Our work does not allow inferring conclusions on the impact of SR data prevalence in results in the literature on mature miRNA profiling and isomiRs reported as differentially expressed. It is possible to hypothesize that data derived from PE sequencing could help reduce noise and artifacts and prevent any false positive results that may have derived from SR data.

Because the seed and central region of the isomiRs is the region that interacts with the mRNA, the finding that internal SNV isomiRs calls are most likely generated by sequencing errors could impact subsequent analyses and bias the derived conclusions regarding putative functional consequences. The results of our study are relevant because of the importance given to isomiRs with SNVs in the seed region for miRNA regulatory functions at the biological and mechanistic level. In addition, our findings could help to address the challenges that isomiR variation imposes on the development of validation and diagnostic assays for miRNA biomarker assessment by helping to define true isomiRs.

Our study has limitations in that it only addresses noise due to sequencing errors revealed by mismatched read pairs, and is subject to biases in the software tools used. Besides and bioinformatic analysis data processing, additional sources of variation affecting isomiR profiling may come from key factors in library preparation such as enzymatic steps, adapter sequences and size selection procedures. Optimization of these different parameters is dependent on the use of controls and validation by alternative methodologies. Current state of the art makes isomiR data results inherently noisy and hard to verify. Widespread adoption of data formats and nomenclature such as miRTOP implemented in our pipeline XICRA will be required in order to be able to compare different studies. Reanalysis of older datasets may make it possible to recover and reinterpret previous work. Convergence to optimal analysis strategies and software standardization will be needed. Future work in the field should address all these issues. Concerted efforts should help to improve our understanding of miRNA biology and aid in identifying miRNA based biomarkers by exploiting and mining true isomiR diversity.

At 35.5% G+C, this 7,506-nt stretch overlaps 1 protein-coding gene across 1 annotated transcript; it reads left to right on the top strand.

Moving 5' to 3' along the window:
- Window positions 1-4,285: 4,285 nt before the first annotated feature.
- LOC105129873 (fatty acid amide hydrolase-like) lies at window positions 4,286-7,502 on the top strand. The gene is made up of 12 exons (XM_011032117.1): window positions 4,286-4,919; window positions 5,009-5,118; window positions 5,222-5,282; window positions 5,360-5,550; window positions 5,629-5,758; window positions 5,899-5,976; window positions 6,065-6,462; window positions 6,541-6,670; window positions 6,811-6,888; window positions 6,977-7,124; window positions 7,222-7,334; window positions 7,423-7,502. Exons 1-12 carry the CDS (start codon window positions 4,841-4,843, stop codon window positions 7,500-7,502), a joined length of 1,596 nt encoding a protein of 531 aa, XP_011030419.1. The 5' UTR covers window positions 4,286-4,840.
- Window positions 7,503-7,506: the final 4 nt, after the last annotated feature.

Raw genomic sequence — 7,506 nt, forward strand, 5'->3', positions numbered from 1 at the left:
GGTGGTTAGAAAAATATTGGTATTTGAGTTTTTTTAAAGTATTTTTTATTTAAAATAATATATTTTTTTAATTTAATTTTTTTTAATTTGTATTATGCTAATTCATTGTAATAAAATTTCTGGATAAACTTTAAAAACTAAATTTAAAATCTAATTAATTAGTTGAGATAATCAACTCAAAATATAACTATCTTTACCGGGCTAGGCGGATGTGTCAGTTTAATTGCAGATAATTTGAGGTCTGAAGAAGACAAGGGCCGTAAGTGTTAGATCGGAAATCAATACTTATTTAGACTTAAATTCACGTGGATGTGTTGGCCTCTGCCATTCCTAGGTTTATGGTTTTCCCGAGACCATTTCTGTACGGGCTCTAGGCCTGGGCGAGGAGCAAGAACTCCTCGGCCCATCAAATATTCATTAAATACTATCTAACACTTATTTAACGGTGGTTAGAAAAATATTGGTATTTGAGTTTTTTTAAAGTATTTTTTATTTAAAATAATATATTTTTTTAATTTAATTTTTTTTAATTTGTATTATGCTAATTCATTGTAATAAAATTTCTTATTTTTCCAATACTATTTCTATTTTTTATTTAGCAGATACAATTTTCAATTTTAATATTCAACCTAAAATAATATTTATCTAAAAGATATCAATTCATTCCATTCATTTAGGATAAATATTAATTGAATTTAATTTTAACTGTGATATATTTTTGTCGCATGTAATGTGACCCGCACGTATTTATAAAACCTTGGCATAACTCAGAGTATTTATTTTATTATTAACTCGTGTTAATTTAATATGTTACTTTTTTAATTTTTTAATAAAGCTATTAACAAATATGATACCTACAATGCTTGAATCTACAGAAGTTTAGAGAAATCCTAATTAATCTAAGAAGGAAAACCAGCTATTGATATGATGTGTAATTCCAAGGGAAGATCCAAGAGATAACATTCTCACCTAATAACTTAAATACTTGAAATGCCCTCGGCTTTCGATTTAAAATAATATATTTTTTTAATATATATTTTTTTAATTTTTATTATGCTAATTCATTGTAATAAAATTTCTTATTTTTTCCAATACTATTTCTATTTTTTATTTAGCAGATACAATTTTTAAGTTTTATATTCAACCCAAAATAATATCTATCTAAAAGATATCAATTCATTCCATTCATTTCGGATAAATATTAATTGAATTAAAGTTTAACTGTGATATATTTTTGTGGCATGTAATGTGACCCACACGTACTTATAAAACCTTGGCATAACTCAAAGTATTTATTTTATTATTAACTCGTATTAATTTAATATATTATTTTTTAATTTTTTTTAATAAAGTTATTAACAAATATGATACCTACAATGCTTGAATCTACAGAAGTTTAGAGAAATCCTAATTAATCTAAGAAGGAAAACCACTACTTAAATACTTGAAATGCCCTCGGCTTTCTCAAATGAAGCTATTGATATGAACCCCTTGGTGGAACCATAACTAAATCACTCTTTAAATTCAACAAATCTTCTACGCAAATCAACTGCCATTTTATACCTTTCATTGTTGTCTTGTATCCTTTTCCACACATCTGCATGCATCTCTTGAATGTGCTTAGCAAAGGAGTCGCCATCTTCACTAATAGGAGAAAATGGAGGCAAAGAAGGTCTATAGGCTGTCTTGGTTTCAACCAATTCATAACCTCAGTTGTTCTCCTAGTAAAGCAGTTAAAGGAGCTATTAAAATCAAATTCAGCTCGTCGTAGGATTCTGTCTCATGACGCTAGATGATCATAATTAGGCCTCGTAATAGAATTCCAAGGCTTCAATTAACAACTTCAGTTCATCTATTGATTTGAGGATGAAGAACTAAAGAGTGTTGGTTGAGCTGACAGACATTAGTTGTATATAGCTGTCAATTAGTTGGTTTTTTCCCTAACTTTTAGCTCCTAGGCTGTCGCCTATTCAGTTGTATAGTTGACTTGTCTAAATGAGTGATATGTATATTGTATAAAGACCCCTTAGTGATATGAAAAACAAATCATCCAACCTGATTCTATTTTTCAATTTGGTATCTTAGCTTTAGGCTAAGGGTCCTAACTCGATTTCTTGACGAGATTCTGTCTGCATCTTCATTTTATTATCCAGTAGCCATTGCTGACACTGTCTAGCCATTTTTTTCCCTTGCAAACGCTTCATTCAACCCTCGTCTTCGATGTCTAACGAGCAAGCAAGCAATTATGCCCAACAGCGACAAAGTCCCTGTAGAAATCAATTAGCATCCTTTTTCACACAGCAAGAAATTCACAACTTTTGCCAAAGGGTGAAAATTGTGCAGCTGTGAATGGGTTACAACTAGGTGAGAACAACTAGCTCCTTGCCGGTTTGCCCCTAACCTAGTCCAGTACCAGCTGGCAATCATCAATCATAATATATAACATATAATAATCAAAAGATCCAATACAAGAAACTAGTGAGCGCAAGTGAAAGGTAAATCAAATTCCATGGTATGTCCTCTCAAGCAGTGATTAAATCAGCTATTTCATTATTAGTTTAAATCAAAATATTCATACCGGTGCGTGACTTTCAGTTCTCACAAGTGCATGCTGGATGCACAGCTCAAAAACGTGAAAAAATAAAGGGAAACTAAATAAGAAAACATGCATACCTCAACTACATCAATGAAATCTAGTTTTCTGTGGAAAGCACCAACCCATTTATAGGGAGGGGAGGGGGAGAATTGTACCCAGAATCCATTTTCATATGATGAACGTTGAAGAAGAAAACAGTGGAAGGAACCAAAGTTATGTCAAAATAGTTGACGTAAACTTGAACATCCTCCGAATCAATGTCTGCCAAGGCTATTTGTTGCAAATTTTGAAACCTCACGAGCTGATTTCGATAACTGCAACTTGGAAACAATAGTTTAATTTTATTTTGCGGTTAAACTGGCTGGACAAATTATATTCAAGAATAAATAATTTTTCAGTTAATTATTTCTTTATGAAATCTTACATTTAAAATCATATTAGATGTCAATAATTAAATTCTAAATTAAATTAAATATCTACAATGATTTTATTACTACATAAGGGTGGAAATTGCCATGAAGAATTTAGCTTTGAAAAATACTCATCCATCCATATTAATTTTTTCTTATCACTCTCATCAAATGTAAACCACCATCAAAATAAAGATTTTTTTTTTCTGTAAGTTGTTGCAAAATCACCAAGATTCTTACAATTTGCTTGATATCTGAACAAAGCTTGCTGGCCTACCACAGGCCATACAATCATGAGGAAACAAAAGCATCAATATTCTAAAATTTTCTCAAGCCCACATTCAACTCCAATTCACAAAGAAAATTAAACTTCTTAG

We can conclude that PE sequencing improves isomiR calling in small RNA sequencing data.

Internal variation isomiR calls are frequent artifacts in SR sequencing data. Gene set enrichment analysis by GSEA of isomiR classes pre-ranked by SR vs. PE log2 fold change shows significant iso_snv enrichment in SR data compared to PE data. Systematic differences between SR and PE mode sequencing affecting putative internally edited isomiR (iso_snv) levels exist. Many detectable internal sequence variant isomiRs in SR mode may be false positives.

A significant fraction of differentially expressed miRNAs in serum in SR data are iso_snv isomiRs and can be filtered out using PE mode. Many of these are found at very low expression levels and often are removed by thresholding or universal filtering steps in DESeq2 DE analysis. In contrast, most differentially regulated canonical miRNA and length variant isomiR types (iso_5p, iso_3p and iso_add3) can be reliably detected in SR data. Many more isomiRs than canonical miRNAs are found regulated.

Internal RNA editing miRNA results should be taken with caution. Most putative internal sequence variants detected in SR mode sequencing could be artifactual. This implies RNA editing may not be as prevalent in isomiR biogenesis as proposed. SR sequencing, with iso_snv filtering, may be sufficient for isomiR resolution. PE sequencing produces better quality reads. However, PE’s higher cost than SR precludes use in most studies. Filtering out iso_snv hits from SR data may be indicated for isomiR level analysis for most studies.

Validation of isomiRs by alternative methods would be advisable especially for iso_snvs derived from SR datasets, but this may be technically unfeasible or inefficient because of the high false positive rate. Continually decreasing sequencing costs may allow adoption of PE sequencing as the preferred method in future miRNA studies focusing on isomiR variation.


RNA extraction, library preparation and Illumina sequencing